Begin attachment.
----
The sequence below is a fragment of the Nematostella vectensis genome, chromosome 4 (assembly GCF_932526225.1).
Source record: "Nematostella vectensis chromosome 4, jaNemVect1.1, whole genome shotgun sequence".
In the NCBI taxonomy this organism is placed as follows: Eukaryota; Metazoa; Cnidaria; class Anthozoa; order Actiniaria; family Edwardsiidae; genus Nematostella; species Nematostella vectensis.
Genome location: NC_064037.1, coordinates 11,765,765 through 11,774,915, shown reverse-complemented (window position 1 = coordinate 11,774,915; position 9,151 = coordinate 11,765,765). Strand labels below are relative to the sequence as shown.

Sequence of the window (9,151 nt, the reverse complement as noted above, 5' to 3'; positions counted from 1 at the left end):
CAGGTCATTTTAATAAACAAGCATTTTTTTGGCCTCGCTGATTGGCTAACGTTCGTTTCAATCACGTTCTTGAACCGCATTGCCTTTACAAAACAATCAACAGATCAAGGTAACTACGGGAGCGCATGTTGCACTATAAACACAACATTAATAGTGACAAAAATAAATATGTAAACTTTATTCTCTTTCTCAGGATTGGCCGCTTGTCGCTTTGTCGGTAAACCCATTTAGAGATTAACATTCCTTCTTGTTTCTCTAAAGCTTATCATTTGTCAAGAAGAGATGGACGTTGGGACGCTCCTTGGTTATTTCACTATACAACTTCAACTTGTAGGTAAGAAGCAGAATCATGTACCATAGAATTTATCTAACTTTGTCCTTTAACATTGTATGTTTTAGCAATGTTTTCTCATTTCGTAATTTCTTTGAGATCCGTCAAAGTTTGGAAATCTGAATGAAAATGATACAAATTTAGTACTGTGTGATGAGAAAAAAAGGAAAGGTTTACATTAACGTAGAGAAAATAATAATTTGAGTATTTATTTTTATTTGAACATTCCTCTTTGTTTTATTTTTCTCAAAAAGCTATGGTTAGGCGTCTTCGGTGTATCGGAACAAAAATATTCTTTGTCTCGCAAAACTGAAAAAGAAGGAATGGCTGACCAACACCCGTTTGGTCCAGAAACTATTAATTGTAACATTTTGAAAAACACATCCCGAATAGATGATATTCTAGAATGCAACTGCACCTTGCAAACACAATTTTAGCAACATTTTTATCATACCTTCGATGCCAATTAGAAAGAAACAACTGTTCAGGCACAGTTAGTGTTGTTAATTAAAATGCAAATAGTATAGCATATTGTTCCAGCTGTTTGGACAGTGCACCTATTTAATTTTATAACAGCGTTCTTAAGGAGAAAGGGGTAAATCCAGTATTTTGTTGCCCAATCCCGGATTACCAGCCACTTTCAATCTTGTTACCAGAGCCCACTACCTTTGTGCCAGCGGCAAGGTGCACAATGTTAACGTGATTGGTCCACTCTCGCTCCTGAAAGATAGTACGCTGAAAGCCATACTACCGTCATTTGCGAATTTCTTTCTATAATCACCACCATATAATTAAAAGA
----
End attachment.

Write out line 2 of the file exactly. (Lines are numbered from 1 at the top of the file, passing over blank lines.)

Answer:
Source record: "Nematostella vectensis chromosome 4, jaNemVect1.1, whole genome shotgun sequence".